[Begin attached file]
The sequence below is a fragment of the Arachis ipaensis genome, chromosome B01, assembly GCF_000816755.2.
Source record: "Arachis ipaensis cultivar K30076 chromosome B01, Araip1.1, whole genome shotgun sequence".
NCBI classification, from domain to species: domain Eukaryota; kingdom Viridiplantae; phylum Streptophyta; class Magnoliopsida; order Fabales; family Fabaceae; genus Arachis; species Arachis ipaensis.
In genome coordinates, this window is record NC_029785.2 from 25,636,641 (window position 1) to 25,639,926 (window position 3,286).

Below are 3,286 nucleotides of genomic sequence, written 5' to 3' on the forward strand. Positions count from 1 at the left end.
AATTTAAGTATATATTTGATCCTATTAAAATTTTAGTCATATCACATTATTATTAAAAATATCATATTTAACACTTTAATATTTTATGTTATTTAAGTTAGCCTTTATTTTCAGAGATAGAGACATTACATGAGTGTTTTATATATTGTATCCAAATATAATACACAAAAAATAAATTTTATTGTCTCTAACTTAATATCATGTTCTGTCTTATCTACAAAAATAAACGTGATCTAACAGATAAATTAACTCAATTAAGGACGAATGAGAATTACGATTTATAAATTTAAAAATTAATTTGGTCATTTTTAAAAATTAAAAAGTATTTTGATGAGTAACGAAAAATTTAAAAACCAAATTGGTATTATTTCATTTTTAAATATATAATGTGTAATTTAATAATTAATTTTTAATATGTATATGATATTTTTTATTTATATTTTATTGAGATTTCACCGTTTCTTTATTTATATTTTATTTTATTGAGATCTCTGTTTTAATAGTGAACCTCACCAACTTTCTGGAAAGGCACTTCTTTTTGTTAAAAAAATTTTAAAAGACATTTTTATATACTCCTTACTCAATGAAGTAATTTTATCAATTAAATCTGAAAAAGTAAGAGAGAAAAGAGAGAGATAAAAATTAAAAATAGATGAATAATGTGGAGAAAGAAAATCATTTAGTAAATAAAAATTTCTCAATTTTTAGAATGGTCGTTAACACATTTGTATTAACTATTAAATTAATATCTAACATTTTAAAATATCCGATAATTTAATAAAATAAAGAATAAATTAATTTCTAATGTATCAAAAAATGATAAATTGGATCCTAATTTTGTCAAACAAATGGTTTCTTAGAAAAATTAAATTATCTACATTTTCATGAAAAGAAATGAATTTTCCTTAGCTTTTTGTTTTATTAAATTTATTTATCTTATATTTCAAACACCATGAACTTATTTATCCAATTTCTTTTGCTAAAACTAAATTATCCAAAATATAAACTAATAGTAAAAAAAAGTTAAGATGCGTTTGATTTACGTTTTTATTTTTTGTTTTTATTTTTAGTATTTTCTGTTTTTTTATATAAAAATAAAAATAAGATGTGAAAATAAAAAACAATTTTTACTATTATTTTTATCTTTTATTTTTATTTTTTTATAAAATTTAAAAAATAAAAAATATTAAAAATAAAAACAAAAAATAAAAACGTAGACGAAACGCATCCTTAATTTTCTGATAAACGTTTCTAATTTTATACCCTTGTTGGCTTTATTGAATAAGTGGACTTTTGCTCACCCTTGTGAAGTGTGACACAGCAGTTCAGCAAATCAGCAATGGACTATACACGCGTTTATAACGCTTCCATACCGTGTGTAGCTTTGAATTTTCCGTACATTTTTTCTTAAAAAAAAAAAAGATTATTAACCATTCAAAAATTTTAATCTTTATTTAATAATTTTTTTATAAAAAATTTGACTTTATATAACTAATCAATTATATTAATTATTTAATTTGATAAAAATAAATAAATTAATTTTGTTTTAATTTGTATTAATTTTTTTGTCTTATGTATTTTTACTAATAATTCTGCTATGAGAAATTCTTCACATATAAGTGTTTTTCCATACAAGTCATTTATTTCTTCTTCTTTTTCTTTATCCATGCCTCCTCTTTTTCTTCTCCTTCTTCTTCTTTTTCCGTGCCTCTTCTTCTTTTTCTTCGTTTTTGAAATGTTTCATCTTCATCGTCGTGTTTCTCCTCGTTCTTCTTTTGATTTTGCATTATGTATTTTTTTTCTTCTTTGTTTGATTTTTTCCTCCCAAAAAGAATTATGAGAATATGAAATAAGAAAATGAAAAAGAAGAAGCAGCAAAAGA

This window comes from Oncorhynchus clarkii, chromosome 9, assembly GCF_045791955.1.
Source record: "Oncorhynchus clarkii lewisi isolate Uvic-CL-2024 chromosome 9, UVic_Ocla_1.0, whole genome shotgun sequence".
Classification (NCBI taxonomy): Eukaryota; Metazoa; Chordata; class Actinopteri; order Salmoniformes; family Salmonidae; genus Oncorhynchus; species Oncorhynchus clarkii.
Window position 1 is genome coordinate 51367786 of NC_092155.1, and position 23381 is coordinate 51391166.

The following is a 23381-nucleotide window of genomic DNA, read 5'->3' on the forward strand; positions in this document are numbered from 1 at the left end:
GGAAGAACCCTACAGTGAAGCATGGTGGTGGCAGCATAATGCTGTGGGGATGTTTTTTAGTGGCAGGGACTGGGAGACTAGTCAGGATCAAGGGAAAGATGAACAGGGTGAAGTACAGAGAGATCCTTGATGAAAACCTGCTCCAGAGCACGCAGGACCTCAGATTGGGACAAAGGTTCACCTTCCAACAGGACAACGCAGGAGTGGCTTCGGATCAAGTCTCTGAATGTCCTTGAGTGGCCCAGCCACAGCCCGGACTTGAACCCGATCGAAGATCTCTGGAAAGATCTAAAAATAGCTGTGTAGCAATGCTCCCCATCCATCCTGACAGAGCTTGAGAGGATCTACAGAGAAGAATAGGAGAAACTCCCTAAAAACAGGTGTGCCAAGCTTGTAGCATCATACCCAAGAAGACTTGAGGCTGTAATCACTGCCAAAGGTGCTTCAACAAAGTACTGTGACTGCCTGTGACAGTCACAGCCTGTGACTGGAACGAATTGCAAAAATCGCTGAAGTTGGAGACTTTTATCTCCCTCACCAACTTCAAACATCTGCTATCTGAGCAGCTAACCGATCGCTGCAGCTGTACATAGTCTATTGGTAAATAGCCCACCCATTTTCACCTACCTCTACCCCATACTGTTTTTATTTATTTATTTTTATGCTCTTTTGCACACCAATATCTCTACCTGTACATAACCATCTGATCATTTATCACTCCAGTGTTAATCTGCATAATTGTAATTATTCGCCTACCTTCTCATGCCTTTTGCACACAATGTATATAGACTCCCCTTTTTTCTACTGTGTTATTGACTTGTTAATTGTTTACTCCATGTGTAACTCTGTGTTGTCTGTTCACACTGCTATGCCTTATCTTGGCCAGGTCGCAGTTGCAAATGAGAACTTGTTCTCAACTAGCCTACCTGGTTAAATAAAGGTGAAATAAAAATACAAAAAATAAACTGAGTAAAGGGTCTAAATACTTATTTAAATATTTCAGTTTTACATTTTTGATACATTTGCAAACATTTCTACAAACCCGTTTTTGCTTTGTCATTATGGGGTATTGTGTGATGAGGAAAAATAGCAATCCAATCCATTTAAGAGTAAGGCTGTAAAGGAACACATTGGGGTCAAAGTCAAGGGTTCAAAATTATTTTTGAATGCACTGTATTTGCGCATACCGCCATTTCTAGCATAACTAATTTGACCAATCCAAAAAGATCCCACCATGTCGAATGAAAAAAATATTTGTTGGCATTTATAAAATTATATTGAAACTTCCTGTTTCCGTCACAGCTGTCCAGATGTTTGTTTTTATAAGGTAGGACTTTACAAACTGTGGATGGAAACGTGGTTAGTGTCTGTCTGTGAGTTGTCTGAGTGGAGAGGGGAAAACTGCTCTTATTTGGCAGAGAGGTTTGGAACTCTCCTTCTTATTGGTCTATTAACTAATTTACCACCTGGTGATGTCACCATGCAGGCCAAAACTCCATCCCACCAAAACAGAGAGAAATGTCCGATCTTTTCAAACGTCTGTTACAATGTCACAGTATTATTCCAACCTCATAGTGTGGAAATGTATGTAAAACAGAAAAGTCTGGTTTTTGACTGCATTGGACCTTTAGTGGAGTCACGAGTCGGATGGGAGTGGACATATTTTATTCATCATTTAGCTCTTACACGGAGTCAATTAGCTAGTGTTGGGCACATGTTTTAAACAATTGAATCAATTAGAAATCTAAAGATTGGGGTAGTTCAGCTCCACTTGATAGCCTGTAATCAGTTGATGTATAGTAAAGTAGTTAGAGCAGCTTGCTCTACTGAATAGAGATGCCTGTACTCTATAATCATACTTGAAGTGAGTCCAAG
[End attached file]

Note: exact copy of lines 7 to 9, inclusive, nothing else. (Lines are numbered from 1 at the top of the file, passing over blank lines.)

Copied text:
This window comes from Oncorhynchus clarkii, chromosome 9, assembly GCF_045791955.1.
Source record: "Oncorhynchus clarkii lewisi isolate Uvic-CL-2024 chromosome 9, UVic_Ocla_1.0, whole genome shotgun sequence".
Classification (NCBI taxonomy): Eukaryota; Metazoa; Chordata; class Actinopteri; order Salmoniformes; family Salmonidae; genus Oncorhynchus; species Oncorhynchus clarkii.